Tuesday, August 10, 2010
The FOMC today announced that it will reinvest principal payments on its mortgage holdings into longer term Treasury securities. What that means is that bank reserves will remain constant: the line on the above chart will not slowly decline as we had been told it would earlier. The Fed will effectively reduce its trillion-plus holdings of mortgage-backed securities over time, but now it will replace them with Treasury holdings instead of allowing principal repayments to reduce the size of its balance sheet. This will result in a lengthening of the maturity and duration of the Fed's security holdings in a manner that could be likened to another "operation twist," in which the Fed attempts to flatten the yield curve by selling shorter-term securities and buying longer-term securities. In fact, it has already had that effect, and it has helped bring down fixed mortgage rates to new all-time lows.
The first of the two charts above reflects the degree to which the Fed's policy intentions have affected the yield curve. The spread between 2-yr and 10-yr Treasuries has narrowed by almost 70 bps since hitting an all-time high earlier this year. The second chart shows that the spread between 10-yr Treasuries and MBS has not changed materially, so the decline in MBS rates is almost entirely due to the decline in 10-yr Treasury yields. By insisting that it will not tighten policy for a long time, and that meanwhile it will make no effort to reduce the size of its balance sheet, the Fed has managed to bring about a significant decline in intermediate interest rates, with the result that borrowing costs for homeowners have been reduced substantially.
We can't know how much stimulus this will provide to the economy (probably very little if any), but it should be a positive on the margin for the housing industry, since the Fed has so far succeeded in lowering mortgage rates, and that has the immediate impact of making current housing prices more affordable for the marginal buyer.
Since the vast majority of the reserves that the Fed created in the latter part of 2008 have been sitting idle on the Fed's books (banks haven't used the reserves to create new money), the Fed's announcement today was almost a non-event. Whether excess reserves (currently about $1 trillion) remain unchanged or decline slowly (as the market previously expected) will not have any practical impact, per se, on the amount of money sloshing around the economy, nor will it make any difference to banks' willingness to lend. But by lowering borrowing costs for homebuyers, the Fed's actions might increase the public's demand for loans (thereby having the effect of reducing the demand for money), and this could increase the inflationary impact of monetary policy. Confirming this, I note that the values of the dollar and gold changed meaningfully on the news (the dollar weakened and gold rose, signaling an effective increase in the supply of dollars relative to the demand for dollars), the spread between Treasury and TIPS yields widened marginally (signaling a modest rise in inflation expectations), and the 10-30 spread has widened to its highest level in history (signaling an increase in long-term inflation risk).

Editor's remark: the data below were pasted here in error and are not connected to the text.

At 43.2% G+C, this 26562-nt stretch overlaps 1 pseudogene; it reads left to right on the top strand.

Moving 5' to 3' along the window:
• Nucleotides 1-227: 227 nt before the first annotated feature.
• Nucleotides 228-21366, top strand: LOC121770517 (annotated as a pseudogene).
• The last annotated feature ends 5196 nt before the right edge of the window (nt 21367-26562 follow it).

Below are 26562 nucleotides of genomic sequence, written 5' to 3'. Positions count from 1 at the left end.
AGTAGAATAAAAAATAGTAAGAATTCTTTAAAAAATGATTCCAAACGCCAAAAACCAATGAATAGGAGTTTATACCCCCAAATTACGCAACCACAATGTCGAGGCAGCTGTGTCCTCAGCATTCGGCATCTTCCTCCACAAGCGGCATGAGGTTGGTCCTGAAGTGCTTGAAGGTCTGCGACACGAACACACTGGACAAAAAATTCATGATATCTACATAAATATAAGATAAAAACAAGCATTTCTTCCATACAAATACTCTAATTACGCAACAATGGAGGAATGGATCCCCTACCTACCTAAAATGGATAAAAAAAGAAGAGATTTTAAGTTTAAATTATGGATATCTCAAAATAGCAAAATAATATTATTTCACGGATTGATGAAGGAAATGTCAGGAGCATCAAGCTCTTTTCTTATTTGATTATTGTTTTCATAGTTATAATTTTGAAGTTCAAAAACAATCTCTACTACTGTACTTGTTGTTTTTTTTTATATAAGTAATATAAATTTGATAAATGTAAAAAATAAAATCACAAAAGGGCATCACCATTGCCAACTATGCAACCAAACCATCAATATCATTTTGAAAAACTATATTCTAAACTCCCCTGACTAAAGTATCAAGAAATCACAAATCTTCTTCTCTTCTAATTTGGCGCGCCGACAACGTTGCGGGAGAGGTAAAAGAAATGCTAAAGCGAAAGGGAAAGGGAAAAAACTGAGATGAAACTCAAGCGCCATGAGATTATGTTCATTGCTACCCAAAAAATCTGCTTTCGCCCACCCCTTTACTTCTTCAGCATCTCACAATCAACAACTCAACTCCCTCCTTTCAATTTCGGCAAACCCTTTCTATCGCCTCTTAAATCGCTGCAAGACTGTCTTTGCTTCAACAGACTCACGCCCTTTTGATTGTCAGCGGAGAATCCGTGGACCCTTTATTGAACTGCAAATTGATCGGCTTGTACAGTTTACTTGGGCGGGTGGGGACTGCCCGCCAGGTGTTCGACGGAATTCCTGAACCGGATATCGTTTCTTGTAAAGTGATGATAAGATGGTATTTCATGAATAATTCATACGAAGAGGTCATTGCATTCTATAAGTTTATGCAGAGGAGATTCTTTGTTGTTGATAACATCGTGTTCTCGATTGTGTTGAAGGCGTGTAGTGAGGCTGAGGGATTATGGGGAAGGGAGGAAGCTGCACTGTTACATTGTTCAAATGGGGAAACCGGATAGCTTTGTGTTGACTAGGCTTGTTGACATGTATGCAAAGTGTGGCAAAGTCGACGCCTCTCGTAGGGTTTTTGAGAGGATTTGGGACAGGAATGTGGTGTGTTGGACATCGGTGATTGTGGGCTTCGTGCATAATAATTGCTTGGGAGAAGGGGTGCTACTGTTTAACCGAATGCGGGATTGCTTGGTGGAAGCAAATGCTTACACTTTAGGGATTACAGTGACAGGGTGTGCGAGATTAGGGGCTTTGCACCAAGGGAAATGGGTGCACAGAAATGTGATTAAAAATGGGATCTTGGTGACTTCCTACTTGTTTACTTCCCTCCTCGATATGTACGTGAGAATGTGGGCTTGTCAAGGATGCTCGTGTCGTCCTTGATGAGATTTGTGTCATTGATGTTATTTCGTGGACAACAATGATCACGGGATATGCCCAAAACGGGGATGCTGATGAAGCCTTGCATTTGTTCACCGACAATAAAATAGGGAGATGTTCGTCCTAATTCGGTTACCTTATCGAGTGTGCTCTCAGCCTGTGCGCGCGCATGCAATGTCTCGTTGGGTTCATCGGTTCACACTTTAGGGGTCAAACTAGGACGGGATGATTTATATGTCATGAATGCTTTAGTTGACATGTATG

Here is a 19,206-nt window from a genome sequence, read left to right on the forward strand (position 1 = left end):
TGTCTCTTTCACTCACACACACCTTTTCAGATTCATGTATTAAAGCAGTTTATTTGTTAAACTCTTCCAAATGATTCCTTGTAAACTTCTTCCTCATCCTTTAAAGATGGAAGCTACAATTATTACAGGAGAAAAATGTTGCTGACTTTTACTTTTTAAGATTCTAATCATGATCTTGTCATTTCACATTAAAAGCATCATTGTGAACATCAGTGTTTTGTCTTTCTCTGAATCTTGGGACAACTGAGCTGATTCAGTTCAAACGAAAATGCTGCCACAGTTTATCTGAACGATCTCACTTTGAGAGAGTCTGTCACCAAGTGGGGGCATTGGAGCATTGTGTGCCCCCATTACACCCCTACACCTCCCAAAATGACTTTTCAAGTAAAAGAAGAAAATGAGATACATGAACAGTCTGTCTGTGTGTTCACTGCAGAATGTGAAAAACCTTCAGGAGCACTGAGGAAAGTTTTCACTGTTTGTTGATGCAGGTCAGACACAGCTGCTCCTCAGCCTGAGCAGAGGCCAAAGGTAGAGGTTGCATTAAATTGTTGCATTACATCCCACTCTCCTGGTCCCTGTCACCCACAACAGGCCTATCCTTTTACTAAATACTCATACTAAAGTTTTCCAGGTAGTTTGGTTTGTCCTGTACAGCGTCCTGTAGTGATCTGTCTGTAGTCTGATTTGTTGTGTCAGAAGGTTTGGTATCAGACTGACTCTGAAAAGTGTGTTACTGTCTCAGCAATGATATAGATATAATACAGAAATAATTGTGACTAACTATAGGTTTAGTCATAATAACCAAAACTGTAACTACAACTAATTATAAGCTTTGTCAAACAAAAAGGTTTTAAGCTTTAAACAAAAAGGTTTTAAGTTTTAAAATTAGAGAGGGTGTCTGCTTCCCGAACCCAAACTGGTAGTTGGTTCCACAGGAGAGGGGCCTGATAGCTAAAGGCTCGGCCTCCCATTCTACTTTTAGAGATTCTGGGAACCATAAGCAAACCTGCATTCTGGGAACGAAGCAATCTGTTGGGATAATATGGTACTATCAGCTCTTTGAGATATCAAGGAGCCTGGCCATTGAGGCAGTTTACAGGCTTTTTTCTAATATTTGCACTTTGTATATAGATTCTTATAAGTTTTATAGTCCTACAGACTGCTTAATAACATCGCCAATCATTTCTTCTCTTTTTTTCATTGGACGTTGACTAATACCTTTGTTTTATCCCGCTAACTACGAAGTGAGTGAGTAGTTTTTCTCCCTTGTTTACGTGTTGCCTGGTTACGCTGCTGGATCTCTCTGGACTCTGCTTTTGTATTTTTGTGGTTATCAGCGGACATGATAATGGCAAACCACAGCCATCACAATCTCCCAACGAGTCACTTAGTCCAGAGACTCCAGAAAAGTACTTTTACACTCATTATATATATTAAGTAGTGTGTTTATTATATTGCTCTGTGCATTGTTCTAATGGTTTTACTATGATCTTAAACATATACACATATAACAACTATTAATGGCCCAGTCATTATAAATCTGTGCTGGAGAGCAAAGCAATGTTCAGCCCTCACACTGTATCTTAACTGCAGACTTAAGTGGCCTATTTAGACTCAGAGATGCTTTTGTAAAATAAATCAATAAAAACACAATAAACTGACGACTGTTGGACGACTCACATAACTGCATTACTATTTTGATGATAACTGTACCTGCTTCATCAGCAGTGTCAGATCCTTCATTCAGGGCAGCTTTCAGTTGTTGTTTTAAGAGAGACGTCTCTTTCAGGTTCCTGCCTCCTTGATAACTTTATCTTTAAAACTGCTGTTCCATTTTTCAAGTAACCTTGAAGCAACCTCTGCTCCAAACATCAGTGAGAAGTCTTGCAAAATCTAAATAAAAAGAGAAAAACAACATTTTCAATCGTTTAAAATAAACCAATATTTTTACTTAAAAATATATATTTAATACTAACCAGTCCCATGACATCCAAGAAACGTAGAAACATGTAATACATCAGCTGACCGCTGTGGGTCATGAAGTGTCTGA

From my supply-side perspective, the FOMC announcement was disappointing. Instead of standing firm in defense of the dollar and in favor of low and stable inflation, the Fed has (once again) bowed to political pressures by giving priority to the economy and attempting to manipulate the yield curve in support of the housing market.
Does this make me less bullish on equities? Yes, but not by much. Today's announcement does not mark any significant change to the way the Fed has been conducting monetary policy over the past 22 months. But it does push forward the day when the Fed eventually moves to tighten policy, and that is a negative for the economy since it reduces confidence in the dollar and inhibits productive investment. Nevertheless, we are only talking about small changes on the margin to the policy outlook; monetary policy has been part of the problem for some time, and now we know it will remain part of the problem for somewhat longer. The bigger problem right now is fiscal policy, and the Fed made no attempt whatsoever to address that, which is unfortunate.
Posted by Scott Grannis at 12:45 PM